To preserve our heritage of Rover engineering with a car which instils a polite, unhurried style of driving, enjoyed with dignity.
The NROA was founded in May 1977 - the first Rover Club on the Continent of Africa. Famous for pioneering and developing gas-turbine aero-engines and the jet-turbine car from 1939 to 1965, Rover has perhaps the widest range of vehicle types of any marque. Yet each different model retains a distinctive and inspired engineering flair. We at the Rover Club believe that our cars reward the effort that goes into their preservation and restoration because of their inherent high quality of design and workmanship.
The club was originally formed to cater for Rover owners who loved their cars and wanted to restore and preserve them as permanent possessions and a means of transport and fun. These aims are the same today; the Club welcomes owners of any model Rover, including Land-Rovers and Range Rovers.
Club activities include attending the major car shows, rallies, and social outings. Families with children are part of the scene. Our membership includes owners of all ages. Young and old share the enthusiasm that the name Rover always seems to stimulate.
A Club magazine, RoverNews, is published quarterly. By means of this the Club keeps in contact with members who live too far away to attend rallies, and publishes technical articles which may be of help to owners, as well as articles of general interest and personal reminiscences of Club members.
We have built up a small stock of spares for the older models, and we are continually looking to expand this. But, in common with many other well-known car clubs, the NROA does not welcome those who join with the sole object of buying spares and then vanishing from the scene! In fact, new members must attend a number of rallies and must have been members for a year before they are eligible to buy spares from the Club. We have always been ready to give advice to any and all Rover owners although we naturally expect that they will join the Club.
The NROA has attended the Vintage Sports Car Club's Pietermaritzburg Cars in the Park every single year since the show’s inception in 1977. We in the Rover Club share the aims and objectives of the organisers of this justly famous car show, which fosters the belief that classic cars such as the Rover marque reward the love and care that their owners lavish on them. The Natal Rover Owners’ Association is proud to be, in its own way, a ‘founder member’ of this traditional Natal car show.
WHY A ROVER CAR AND WHY THE NATAL ROVER OWNERS’ ASSOCIATION?
I am 74 years of age and for many years was an avid motorcyclist and then collector of stationary engines. As motorcycles became increasingly difficult to ride and stationary engines became ever more difficult to manhandle, I needed an alternate hobby and preferably one in which my wife could participate. The answer seemed to be a classic car and one that had the support of a dedicated club or association. After looking at a number of options, I found what I was looking for in a 1959 Rover 100 and the Natal Rover Owners’ Association.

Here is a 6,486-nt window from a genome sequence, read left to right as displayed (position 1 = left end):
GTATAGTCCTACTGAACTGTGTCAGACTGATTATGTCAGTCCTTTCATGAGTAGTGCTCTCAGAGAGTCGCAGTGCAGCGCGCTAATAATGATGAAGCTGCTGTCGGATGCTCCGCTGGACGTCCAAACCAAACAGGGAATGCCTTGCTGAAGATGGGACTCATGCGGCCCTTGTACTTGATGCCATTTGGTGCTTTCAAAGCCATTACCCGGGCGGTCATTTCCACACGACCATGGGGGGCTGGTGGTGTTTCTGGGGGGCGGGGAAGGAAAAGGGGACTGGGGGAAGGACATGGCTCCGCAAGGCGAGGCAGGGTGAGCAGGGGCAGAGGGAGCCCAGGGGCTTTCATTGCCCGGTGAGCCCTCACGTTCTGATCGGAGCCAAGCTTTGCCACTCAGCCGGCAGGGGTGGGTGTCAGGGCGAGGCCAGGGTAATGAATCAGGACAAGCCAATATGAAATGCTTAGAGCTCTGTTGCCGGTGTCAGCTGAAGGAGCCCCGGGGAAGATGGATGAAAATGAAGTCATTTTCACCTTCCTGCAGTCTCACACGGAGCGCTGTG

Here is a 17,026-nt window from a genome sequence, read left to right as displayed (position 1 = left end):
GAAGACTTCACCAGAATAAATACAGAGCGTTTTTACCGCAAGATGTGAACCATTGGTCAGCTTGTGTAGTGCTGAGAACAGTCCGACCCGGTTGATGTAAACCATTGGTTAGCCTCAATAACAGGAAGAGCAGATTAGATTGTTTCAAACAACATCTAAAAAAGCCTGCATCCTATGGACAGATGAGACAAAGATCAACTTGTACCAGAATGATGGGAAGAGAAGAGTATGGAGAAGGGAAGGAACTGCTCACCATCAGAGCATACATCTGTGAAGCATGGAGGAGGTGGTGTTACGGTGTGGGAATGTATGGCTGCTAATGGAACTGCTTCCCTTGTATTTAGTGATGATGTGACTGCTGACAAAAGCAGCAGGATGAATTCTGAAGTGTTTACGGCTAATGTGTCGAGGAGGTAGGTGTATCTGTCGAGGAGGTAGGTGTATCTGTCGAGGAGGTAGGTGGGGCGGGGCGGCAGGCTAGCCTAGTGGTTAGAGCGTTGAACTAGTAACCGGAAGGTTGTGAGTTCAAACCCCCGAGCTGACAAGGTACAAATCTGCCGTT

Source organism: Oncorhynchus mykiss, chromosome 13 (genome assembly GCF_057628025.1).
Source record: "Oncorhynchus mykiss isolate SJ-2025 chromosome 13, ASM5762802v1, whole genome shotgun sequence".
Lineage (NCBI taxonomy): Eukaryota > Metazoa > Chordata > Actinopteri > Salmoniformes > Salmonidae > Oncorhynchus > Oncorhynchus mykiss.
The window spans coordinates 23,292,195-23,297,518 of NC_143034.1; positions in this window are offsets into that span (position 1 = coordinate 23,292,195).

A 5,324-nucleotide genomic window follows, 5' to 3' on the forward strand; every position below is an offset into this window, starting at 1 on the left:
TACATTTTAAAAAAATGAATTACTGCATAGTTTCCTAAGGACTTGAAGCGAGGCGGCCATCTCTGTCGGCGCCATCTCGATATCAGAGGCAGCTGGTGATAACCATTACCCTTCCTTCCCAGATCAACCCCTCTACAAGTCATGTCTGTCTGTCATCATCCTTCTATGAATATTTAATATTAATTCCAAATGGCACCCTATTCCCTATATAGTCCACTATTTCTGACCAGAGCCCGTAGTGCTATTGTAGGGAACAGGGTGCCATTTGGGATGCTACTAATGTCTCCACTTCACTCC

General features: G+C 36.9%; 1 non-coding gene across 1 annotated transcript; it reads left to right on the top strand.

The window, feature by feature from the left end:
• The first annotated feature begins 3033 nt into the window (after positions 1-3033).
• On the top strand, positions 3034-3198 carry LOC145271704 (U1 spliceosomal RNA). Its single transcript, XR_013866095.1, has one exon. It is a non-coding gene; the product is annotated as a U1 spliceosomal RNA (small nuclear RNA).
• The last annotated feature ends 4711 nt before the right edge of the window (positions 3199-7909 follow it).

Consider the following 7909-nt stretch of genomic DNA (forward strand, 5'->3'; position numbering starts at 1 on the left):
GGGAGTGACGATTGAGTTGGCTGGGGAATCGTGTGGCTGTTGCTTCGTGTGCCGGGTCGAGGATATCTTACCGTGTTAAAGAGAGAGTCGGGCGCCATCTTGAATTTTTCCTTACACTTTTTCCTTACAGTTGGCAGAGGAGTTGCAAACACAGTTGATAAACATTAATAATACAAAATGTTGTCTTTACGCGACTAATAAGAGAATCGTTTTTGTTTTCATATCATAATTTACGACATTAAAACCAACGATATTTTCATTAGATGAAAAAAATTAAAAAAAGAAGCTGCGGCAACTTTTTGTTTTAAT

Why a Rover? Sound engineering practice, unique and useful features and quality of finish abound in a Rover. A glance under the bonnet of my P4 reveals a six-cylinder engine; overhead inlet and side exhaust valves (a la Rolls Royce); an SU carburettor and an aluminium cylinder head. Other features such as servo assisted disc front brakes, a four-speed gearbox with overdrive unit, a separate chassis and numerous aluminium body components are less obvious. Leather upholstery, a walnut fascia, walnut window mouldings and quality fittings are features of the car’s interior. Perhaps this is just the sort of car you would like to have bought in the 50’s when you were an impecunious young man who had to settle instead for a Morris Minor or similar.
With all these features, one would think that a Rover must be expensive to buy and maintain, an important factor for most people these days. On both of these counts I was pleasantly surprised. Although they are relatively scarce, a P4, P5 or P6 in reasonable and complete condition can be bought for less than R15,000.00.
The Natal Rover Owners’ Association has a comprehensive selection of spare parts and they are more than willing to help club members with parts, advice and practical assistance.
What is it like to drive? I’ve had little experience of older cars and my memory of motoring in the 50’s is limited, but I was impressed. Quoting from a road test of a 1959 model: “Altogether the Rover 100 is a car which, by reason of its good performance, good standard of fuel economy and, above all, its beautiful engineering and finish, will undoubtedly appeal to those who want a medium powered car of above average quality.” I agree.
Why the Natal Rover Owners’ Association? Some of the services offered have already been mentioned, but there is more. Trips to places of interest are held on a regular basis. Participation in shows, such as Cars in the Park, is encouraged. Regalia such as caps and shirts are available for sale and members are encouraged to wear these. A small but dedicated committee takes care of these matters.
No club or association is complete without a newsletter and members receive RoverNews on a regular basis. It is full of interesting snippets of news and technical information regarding club activities and Rover cars.
May I suggest that you join the Natal Rover Owners’ Association and then buy a Rover. You should find this a rewarding experience.
We look forward to meeting you, your family and friends.
For further information please Contact Us
NATAL ROVER OWNERS’ ASSOCIATION, KWAZULU-NATAL, SOUTH AFRICA
© Natal Rover Owners’ Association
KwaZulu-Natal, South Africa